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We're reviewing our student messaging policies and I wanted to get some input from the community. So far, we have turned off Google Chat for students, but the result of that has been students going underground and messaging in other ways. I generally don't believe that blanket bans are a good idea, and in this case, I think it's important we give students a safe, monitored space to learn when and how to use instant messaging. It can also be used for coordination/communication amongst students and teachers. This website summarizes my beliefs pretty well:
I'm also wondering about messaging between students and their parents. Do most schools ban direct messaging between students and parents?
Thanks for you input.
I don't have a response to this - but would like to follow the conversation! I recently received several requests from a variety of teachers that run school groups such as Student Council and National Honor Society. They are looking for text messaging apps to communicate with students. Requests were for apps like GroupMe, WhatsApp and Slack. After reviewing, I am not comfortable with any of those requested, especially those that have disappearing messages. In my research, so far, Remind appears to be the safest option. We also have Google Chat on for high school students, but off for middle and elementary school students. And, we have a new cell phone policy, which doesn't allow cell phones out during the school day at the middle school level, and very limited use for high school students.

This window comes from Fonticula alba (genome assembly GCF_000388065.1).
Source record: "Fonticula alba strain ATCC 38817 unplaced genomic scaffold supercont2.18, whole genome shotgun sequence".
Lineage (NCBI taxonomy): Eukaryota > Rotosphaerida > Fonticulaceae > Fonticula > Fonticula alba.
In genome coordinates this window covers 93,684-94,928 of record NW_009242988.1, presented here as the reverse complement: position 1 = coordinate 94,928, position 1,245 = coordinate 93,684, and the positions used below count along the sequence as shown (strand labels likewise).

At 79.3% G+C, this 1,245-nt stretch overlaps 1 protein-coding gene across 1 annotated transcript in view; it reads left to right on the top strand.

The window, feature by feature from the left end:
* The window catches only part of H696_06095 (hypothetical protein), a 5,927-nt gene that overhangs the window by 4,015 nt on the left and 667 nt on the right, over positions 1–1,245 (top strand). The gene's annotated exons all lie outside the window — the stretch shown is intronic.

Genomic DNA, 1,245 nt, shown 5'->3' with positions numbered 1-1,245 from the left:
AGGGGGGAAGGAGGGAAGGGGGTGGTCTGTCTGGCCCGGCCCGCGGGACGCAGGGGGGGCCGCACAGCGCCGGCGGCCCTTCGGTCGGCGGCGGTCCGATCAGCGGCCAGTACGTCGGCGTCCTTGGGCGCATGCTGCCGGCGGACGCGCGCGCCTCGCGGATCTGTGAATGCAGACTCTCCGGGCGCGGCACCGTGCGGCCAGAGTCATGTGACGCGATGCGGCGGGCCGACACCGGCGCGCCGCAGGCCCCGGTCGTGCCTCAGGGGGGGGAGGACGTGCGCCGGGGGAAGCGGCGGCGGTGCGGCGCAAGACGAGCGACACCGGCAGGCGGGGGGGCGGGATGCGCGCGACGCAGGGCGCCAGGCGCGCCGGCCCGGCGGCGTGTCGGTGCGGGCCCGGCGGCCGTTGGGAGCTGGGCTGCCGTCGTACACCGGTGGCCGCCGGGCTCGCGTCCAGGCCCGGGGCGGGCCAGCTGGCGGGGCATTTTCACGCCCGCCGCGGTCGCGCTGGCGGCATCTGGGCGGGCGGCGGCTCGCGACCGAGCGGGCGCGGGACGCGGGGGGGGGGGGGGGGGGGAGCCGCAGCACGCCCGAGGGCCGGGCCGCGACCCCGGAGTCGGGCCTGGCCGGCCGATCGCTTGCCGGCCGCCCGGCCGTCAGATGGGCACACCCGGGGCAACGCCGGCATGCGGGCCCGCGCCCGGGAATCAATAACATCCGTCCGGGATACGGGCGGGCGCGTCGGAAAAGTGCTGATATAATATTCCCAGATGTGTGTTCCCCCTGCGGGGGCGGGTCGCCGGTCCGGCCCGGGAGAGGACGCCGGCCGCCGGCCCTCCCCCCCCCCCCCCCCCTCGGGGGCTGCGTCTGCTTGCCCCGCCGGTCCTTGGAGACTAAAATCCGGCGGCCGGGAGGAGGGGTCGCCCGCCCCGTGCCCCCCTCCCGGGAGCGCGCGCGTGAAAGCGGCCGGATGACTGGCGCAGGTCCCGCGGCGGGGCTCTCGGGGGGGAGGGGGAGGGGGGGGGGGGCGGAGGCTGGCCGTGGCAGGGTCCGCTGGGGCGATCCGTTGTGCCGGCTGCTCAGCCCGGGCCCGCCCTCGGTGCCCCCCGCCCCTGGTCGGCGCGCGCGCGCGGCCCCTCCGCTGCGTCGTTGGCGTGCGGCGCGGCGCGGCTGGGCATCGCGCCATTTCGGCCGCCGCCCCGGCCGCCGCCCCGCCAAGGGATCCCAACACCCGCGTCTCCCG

Good evening Kirk,
This has always been a great debate in any of the organizations I've been part of. I, too, am a firm believer in education rather than abstinence, where students can learn in a supported environment. In my current district, we do not allow individual chats (one-on-one) for our students in grades K-5; however, they are allowed to converse with each other in a discussion forum located on the class site in Teams. (We are a Microsoft district) Students in grades 6-12 can chat one-on-one with the knowledge that system administrators can access these chats if needed due to abuse or bullying. If it is abused, the student's ability to "chat" is disabled until the administration has determined it is safe/appropriate to provide access again. I find that if very clear guidelines are not implemented before providing access (proactive), sometimes much time and energy is required (reactive) to address negative behaviours. I have found these chats to be very useful if used in a productive way. I've even created sandbox areas for students just to be crazy with the stipulation that posts must be "school-appropriate".
In any organization I've been involved with, there has been NO direct messaging (or communication) between students and parents. During COVID, we allowed parents to be part of the virtual meetings BUT only as invited guests (they had to be let in by the teacher) and with guest privileges, so no access to any of the meeting chats. In my former position, the organization I worked for developed an "in-house" messaging system (app) to communicate with parents (rather than email) but it is one-way. I know there has been lots of interest in opening it up as a two-way system but I'm just not sure if teachers would want this as this just might be too time-consuming for them.
I'm very curious to see what your organization decides. I'll definitely be following this post.